The carbon bubble “continues to inflate,” according to a new report from Carbon Tracker. And yet no major oil company has aligned its operations with the goals set out in the Paris Climate Agreement.
This is not just a matter of bad corporate behavior. The oil industry is charging ahead with oil and gas projects that completely defy climate targets, which means that they are taking on serious financial risk. “Companies who continue to sanction higher-cost projects which do not fit with a lower demand scenario risk destroying significant shareholder value through the creation of stranded assets,” Carbon Tracker warned. The more companies delay, the greater risk they take on.
The Paris goals call for limiting warming to “well below” 2 degrees C while striving for 1.5 degrees C. Companies have set out various goals of cutting their own emission, perhaps trimming methane emissions or using more efficient technologies and the like.
But the bottom line is that the carbon budget means the oil market will need to shrink. Carbon Tracker estimates that not only will reserves need to be left in the ground, but major oil and gas companies will need to slash production by 35 percent by 2040 in order for warming to be maintained at 1.6 degrees Celsius.
The industry is on track to blow past these targets. Carbon Tracker has been on this beat for a while, and most recently, found that the global oil and gas industry spent roughly $50 billion on projects since just last year that were not aligned with the Paris targets.
The latest report adds more granular detail, offering up additional company-specific analysis.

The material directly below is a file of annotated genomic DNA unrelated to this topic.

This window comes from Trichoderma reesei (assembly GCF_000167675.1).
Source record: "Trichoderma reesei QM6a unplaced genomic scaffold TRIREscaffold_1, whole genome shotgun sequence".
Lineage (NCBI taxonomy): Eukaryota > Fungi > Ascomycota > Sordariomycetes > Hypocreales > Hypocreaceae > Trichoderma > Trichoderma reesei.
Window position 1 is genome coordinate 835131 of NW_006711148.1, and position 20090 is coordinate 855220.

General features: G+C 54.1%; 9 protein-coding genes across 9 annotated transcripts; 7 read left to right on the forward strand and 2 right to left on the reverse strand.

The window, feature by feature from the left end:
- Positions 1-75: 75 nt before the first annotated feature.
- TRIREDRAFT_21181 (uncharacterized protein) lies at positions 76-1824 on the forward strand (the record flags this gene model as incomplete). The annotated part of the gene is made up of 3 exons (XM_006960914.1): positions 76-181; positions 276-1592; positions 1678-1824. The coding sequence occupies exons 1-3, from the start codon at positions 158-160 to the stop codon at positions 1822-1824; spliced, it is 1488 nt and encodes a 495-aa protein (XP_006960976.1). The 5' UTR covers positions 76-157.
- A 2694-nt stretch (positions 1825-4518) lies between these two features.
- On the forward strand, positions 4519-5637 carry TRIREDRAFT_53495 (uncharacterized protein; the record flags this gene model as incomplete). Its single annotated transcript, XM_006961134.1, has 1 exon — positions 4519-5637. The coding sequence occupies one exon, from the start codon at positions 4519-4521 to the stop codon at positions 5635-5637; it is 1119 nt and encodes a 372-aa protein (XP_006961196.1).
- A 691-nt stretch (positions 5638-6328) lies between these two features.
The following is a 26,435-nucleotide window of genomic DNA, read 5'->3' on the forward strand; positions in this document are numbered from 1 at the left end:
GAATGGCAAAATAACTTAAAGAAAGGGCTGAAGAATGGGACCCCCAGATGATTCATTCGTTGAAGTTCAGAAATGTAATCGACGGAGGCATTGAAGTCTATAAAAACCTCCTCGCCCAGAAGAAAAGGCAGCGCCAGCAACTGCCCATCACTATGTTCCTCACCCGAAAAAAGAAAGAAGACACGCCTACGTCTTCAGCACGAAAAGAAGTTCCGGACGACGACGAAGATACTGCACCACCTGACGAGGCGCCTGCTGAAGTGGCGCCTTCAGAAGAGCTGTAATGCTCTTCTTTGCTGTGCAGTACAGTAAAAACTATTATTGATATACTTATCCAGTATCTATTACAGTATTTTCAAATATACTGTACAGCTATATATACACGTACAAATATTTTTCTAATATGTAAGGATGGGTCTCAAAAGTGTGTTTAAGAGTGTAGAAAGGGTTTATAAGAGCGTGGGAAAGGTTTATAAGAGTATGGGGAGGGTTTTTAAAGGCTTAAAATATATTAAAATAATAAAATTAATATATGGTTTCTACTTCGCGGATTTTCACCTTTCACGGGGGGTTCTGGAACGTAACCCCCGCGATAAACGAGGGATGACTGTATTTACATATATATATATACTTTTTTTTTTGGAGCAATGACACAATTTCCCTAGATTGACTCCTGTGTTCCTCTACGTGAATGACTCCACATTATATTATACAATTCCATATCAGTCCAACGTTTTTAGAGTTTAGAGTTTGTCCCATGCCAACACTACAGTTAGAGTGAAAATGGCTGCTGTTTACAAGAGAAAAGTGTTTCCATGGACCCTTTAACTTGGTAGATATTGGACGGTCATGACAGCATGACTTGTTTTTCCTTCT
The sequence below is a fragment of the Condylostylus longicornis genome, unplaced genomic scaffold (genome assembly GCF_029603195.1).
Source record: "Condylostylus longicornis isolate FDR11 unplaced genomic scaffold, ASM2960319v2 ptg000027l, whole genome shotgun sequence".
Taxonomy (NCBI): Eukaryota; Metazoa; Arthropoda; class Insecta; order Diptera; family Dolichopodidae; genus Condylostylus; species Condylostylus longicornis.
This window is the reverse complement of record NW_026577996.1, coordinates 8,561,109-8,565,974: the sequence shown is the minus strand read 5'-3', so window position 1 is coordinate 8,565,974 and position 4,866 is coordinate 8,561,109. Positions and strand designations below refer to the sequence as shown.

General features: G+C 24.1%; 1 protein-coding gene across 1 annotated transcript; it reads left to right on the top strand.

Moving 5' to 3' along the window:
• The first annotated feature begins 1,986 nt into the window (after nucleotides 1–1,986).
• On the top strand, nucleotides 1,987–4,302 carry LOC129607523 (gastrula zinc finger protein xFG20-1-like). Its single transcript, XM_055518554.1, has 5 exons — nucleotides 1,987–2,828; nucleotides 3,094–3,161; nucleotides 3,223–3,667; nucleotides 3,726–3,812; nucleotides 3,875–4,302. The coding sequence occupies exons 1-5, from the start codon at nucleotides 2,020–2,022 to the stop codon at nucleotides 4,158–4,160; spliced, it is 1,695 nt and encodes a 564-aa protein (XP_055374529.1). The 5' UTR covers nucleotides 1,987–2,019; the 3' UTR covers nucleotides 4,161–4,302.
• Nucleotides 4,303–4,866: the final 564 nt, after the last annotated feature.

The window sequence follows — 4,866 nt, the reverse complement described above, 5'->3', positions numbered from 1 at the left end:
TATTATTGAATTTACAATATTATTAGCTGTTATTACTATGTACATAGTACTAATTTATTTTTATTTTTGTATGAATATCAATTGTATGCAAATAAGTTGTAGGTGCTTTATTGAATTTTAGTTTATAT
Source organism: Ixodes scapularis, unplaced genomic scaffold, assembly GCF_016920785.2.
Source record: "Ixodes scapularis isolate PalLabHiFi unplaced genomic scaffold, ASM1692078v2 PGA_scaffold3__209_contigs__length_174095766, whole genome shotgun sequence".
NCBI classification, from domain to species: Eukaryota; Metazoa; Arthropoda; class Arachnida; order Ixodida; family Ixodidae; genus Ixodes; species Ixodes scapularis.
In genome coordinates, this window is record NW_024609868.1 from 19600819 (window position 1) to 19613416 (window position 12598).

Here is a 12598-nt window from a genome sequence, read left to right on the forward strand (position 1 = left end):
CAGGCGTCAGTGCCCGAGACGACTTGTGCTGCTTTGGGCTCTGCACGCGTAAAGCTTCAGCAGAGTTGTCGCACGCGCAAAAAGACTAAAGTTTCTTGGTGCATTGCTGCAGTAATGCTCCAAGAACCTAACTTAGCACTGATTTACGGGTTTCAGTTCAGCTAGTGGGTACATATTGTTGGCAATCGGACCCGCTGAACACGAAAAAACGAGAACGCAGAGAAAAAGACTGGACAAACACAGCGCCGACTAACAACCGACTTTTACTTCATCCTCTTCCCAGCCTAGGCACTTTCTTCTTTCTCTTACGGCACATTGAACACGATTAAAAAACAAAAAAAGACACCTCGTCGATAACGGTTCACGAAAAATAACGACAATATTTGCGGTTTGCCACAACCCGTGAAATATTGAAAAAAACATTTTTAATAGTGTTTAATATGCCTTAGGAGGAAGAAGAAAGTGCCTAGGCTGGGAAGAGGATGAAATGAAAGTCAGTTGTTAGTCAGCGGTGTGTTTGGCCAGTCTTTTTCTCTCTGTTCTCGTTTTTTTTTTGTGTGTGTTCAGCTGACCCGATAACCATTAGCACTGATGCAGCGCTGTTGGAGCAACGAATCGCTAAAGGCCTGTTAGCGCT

“We believe that companies cannot be considered ‘Paris-compliant’ if they are prepared to sanction assets that would take the world past Paris limits,” the Carbon Tracker report said at the outset. Global proved reserves vastly exceed what can be burned in order to meet the Paris climate targets. But more than that, recent investment decisions are an indication that the industry plans to take the world far beyond those targets. Related: Protect The Oil: Trump’s Top Priority In The Middle East
The report used a “least-cost framework” to analyze which oil and gas projects around the world can survive in a low-carbon world and which ones cannot. In other words, the volume of oil and gas output needs to shrink in order to slash global greenhouse gas emissions, and costly projects will be the ones that have to be scrapped.
Carbon Tracker says this way of looking at the situation is both the cheapest way to achieve emissions reductions also the one that maximizes shareholder value.
The analysis focuses on the seven oil majors – ExxonMobil, Royal Dutch Shell, Chevron, BP, Total, Eni and ConocoPhillips. “For all seven, the only way to achieve future production reductions is by not sanctioning those project options” that are not compliant with a carbon-constrained world.
But the limits hit the majors in different ways. For instance, Royal Dutch Shell only needs to scale back production by 10 percent to align its operations with Paris. ConocoPhillips and ExxonMobil, on the other hand, face much more serious financial risks. Conoco will need to cut output by a whopping 85 percent and Exxon will need to reduce production by 55 percent. Related: How Much Oil Is Up For Grabs In Syria?
“ConocoPhillips’ production in particular is impacted by the lack of sufficiently low-cost projects in their portfolio to replace rapidly declining shale and tight liquids production,” Carbon Tracker said.
Shell (10 percent reduction) and BP (25 percent reduction) are in a much better position.
“If companies and governments attempt to develop all their oil and gas reserves, either the world will miss its climate targets and assets will become ‘stranded’ in the energy transition, or both. The industry is trying to have its cake and eat it – reassuring shareholders and appearing supportive of Paris, while still producing more fossil fuels,” Mike Coffin, co-author of the report, said in a statement.
By Nick Cunningham of Oilprice.com
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